“I would like to capture that permanently changing reality in my work, where past and present are interconnected.”

Horacio Cardo, 1944-2018, author, illustrator, graphic artist, Argentinian



Horacio Cardo, an Argentine artist whose phantasmagorical paintings and collages were known for their compelling commentary about politics, war, social issues and Freudian psychoanalysis, died on Oct. 22 in Pinamar, a resort city on the eastern coast of Buenos Aires Province. He was 74.

His son, Iara, said the cause was complications of a stroke.

Mr. Cardo’s evocative work appeared in many publications, including Clarín, Argentina’s largest newspaper, and The New York Times, where he and artists like Ralph Steadman, Eugene Mihaesco and Brad Holland turned the Op-Ed page into a showcase for idiosyncratic graphic viewpoints in the 1970s and ’80s.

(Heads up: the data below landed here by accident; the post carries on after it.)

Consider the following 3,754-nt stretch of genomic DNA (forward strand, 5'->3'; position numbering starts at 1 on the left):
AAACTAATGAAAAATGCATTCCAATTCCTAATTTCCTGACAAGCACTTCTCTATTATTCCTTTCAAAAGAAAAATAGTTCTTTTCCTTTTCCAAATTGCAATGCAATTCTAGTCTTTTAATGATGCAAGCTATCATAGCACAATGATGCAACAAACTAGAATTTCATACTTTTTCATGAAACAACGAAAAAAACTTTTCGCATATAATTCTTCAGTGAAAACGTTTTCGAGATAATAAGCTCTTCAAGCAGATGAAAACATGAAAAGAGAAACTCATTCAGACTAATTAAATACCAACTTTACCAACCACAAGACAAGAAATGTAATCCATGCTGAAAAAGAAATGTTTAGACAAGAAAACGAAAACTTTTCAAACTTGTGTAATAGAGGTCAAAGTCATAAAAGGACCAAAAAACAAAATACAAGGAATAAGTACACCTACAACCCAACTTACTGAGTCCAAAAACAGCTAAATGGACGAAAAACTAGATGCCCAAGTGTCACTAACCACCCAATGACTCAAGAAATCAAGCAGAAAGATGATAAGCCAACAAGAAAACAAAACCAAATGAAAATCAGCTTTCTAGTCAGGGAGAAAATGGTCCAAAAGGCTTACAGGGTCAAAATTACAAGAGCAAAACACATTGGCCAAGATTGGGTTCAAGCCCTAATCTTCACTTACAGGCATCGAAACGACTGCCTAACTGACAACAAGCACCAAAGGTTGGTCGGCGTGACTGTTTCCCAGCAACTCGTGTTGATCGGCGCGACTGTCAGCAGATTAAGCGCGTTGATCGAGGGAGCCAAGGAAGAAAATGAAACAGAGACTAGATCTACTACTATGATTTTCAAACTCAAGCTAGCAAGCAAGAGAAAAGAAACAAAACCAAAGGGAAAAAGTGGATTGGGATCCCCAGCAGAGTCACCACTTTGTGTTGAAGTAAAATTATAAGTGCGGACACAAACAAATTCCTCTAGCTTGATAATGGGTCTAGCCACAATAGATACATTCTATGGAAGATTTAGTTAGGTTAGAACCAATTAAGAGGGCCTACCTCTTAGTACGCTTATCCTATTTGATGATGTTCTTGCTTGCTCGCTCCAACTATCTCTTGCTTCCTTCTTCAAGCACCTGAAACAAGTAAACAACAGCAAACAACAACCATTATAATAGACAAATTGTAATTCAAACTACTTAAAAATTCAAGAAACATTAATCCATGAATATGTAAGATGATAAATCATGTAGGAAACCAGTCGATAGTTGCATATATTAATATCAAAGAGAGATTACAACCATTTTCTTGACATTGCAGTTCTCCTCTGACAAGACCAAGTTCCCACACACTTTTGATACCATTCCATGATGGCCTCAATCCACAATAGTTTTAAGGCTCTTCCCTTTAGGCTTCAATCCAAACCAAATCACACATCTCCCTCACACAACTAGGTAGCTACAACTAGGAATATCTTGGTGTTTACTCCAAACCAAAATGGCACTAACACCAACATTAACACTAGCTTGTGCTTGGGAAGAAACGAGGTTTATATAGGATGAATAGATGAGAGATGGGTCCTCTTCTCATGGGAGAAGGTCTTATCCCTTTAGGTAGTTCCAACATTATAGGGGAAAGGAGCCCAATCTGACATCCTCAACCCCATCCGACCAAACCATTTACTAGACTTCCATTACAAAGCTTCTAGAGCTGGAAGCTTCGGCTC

“He was one of the illustrators who drew people to the Op-Ed page with unusually strong commentary,” Steven Heller, co-chairman of the design department at the School of Visual Arts in Manhattan and a former senior art director of The New York Times Book Review, said in an interview. “He took the complex, made it personal and turned it into something universal.”